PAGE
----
“Have you heard the hippie preacher?”
It’s a question spreading throughout Southern California in the late 1960s. To many, it seemed a contradiction in terms. A preacher was a man in a suit telling people how to live; a hippie was someone who dressed down and dropped out of established society.
But that a hippie preacher didn’t seem to make sense was part of the draw.
Years later, Love Song member Chuck Girard noted his own sense of disappointment when Chuck Smith began preaching. He had hoped to finally hear the hippie preacher Lonnie Frisbee and had seemingly found the opposite: a middle-aged, balding man in a golf shift. Despite initial hesitance, he was quickly won over by Smith’s preaching and evident love for a congregation that included many hippies like Girard.
Cross-cultural partnerships in the JPM
On paper, this dynamic between religious establishment and counterculture should not have worked. As one interviewee in our recent JPM Oral History Project reflected, they were the hippie and the square. One a symbol of the anti-establishment of the 1960s counterculture and the other of the very establishment they were dropping out from. Yet partnerships such as the one forged between Smith and Frisbee proved a repeated pattern throughout the Jesus People Movement (JPM) and many of the more enduring and impactful communities were the products of this relational bridge.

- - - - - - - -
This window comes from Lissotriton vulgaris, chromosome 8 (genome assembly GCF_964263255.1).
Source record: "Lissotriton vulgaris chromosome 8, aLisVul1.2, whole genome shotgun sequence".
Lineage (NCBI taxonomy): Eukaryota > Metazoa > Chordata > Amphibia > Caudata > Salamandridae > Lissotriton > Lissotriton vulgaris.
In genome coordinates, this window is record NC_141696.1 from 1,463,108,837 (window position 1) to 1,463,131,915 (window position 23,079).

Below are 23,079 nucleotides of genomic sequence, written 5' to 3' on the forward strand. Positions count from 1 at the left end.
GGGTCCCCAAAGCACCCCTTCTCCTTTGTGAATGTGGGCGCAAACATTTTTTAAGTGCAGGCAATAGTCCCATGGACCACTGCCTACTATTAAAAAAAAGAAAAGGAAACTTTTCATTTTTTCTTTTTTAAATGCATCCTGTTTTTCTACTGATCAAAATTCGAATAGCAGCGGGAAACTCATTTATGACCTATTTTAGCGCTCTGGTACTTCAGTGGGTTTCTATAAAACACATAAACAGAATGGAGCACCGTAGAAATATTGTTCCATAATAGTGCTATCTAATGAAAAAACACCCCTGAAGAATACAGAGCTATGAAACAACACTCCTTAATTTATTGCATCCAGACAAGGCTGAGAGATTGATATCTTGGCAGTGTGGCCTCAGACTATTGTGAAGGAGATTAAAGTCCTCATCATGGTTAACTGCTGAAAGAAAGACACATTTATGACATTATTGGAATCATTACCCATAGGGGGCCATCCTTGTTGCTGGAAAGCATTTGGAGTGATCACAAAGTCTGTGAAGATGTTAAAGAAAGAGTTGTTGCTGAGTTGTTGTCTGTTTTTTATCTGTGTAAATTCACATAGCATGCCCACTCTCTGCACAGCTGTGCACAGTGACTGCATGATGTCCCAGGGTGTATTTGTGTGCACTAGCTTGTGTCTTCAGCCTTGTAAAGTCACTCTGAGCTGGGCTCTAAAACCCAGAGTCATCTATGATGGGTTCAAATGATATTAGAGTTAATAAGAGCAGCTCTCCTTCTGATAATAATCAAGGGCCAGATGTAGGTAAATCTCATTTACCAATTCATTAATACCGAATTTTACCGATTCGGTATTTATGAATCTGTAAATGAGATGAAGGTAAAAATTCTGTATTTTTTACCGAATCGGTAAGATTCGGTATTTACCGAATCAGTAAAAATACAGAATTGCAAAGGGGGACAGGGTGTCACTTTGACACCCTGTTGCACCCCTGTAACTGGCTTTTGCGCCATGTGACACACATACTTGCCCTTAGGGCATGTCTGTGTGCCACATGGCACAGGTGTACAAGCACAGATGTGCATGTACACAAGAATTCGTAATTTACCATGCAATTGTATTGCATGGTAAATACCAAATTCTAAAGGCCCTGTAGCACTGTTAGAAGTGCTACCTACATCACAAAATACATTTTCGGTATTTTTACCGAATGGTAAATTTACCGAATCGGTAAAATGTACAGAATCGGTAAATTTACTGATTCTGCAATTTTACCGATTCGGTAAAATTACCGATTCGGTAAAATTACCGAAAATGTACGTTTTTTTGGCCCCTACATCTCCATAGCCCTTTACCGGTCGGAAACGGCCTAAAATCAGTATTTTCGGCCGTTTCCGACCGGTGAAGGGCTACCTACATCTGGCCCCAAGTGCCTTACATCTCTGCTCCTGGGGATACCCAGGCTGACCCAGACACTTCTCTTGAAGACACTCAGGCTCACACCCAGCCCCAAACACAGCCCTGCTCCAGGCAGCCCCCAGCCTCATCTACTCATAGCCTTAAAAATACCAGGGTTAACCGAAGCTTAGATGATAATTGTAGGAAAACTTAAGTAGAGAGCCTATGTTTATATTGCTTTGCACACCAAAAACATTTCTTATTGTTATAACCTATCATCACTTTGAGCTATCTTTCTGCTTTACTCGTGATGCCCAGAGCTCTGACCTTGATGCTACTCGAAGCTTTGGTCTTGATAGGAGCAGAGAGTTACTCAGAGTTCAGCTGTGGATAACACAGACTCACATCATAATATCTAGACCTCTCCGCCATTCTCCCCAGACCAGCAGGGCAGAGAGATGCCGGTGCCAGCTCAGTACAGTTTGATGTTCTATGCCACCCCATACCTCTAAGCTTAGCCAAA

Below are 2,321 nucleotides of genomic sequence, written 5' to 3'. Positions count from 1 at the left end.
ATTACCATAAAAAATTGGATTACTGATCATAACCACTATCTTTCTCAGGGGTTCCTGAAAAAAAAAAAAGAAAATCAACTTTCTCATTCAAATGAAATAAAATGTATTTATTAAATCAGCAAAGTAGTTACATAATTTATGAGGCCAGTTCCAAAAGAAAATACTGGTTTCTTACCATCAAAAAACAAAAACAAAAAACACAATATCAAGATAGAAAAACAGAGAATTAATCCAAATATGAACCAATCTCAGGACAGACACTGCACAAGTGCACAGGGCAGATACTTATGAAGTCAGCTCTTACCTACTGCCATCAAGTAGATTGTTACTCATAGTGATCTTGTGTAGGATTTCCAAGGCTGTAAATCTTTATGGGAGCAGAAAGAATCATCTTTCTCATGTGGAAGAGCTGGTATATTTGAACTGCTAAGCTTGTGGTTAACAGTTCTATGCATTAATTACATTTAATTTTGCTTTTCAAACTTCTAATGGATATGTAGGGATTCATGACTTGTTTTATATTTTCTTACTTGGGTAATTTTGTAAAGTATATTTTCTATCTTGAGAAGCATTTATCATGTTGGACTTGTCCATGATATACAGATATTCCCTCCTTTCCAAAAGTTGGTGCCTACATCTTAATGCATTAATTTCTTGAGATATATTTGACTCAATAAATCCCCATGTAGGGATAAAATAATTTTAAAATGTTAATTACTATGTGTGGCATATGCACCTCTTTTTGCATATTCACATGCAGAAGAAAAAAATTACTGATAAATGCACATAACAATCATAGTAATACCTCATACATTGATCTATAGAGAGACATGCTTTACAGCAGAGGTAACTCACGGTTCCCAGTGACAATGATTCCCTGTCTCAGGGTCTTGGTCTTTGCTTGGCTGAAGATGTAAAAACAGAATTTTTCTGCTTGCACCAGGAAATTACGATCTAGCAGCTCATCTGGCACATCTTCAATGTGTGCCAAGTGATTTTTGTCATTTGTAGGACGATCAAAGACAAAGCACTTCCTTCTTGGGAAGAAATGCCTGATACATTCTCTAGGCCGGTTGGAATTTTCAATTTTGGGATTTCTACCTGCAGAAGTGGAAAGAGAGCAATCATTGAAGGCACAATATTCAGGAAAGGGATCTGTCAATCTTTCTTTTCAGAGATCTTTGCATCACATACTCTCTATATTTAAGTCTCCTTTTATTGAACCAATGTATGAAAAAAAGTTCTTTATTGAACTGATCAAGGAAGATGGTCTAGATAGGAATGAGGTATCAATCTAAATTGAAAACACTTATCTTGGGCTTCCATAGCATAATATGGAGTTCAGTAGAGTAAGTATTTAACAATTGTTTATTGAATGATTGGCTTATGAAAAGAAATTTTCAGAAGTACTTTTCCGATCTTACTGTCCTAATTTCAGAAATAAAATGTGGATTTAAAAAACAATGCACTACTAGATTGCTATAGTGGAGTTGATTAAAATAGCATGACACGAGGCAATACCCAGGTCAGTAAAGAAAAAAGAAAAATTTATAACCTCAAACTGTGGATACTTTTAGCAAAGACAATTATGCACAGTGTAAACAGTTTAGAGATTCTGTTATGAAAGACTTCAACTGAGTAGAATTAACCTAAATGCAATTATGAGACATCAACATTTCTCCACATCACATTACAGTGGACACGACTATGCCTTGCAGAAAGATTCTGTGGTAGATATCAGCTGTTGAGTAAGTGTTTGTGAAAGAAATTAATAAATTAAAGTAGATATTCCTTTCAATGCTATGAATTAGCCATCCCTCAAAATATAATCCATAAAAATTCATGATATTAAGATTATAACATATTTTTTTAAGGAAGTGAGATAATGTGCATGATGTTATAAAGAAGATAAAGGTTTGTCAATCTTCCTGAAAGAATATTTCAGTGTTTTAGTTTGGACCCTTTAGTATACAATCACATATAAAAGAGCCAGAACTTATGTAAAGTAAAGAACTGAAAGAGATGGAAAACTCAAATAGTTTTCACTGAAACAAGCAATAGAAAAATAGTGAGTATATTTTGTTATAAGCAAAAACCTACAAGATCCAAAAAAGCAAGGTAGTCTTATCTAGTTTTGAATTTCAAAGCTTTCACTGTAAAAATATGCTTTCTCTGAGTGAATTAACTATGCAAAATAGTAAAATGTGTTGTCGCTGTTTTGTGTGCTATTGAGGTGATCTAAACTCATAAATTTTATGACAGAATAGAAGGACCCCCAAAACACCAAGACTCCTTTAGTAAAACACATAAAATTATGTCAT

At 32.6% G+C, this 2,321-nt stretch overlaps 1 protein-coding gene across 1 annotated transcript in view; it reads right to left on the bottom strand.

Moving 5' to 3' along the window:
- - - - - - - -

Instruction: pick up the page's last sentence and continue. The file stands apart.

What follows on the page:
In Palo Alto, Ray Stedman and Ted Wise worked together to draw thousands of young people into regular church life. A true hippie, Wise eventually connected with Stedman at Peninsula Bible Church where they proved a formidable team. At the Haight Ashbury, Kent Philpott’s evangelistic work was supported through ongoing discipleship of the famed professor of missiology Francis DuBose. In his interview, Philpott regularly pointed to the influence of DuBose not only in shaping his theology of mission but in the more practical task of encouraging him when many others questioned his work.
Beyond California, this pattern of nontraditional alliances littered the hotspots of the movement. From Ray Renner in Anderson with pastor Charles Tarr at the South Meridian Church of God, to Fenton Moorhead with pastor Jess Moody at the First Baptist Church in West Palm Beach, to Richard Hogue with pastor John Bisagno at First Baptist, Houston. While many remember the relationship between Frisbee and Smith, these ministry advocates were critical bridges between the counterculture and the established church.
The missional power of relational bridges
In these partnerships, both leaders brought something necessary for the success of the church/ministry. Established leaders who succeeded in reaching the counterculture recognized that it was impossible without discipling and empowering representatives who could bridge the cultural divide. Countercultural leaders who developed communities or organizations that theologically and pastorally flourished recognized the importance of experience and expertise that older leaders could offer. At the center of the partnership was a mutual commitment to reaching a community that was often overlooked and unloved. Two different people, one unifying mission.